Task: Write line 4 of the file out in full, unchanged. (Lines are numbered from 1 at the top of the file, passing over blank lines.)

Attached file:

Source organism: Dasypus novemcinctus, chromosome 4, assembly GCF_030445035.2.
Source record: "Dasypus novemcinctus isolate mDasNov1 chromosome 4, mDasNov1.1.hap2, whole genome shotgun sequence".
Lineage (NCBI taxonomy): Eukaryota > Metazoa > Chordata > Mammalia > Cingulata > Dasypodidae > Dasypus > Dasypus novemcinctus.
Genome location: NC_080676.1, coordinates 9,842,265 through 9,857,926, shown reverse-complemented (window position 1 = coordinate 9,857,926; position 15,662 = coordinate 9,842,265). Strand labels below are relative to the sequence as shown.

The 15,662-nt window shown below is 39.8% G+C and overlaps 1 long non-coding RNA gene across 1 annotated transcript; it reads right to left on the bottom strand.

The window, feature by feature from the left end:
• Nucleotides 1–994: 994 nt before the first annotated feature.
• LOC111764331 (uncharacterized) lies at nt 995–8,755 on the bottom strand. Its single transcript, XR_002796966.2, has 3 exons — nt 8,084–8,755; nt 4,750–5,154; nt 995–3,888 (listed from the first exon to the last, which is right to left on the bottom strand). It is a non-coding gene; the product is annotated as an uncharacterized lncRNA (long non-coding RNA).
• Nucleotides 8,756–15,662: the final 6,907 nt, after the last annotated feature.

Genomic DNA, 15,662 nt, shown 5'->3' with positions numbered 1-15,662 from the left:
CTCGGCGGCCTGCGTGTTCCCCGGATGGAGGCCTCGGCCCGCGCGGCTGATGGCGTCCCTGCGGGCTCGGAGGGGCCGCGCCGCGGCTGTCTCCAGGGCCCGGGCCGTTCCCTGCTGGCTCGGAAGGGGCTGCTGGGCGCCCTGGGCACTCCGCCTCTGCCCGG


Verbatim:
Genome location: NC_080676.1, coordinates 9,842,265 through 9,857,926, shown reverse-complemented (window position 1 = coordinate 9,857,926; position 15,662 = coordinate 9,842,265). Strand labels below are relative to the sequence as shown.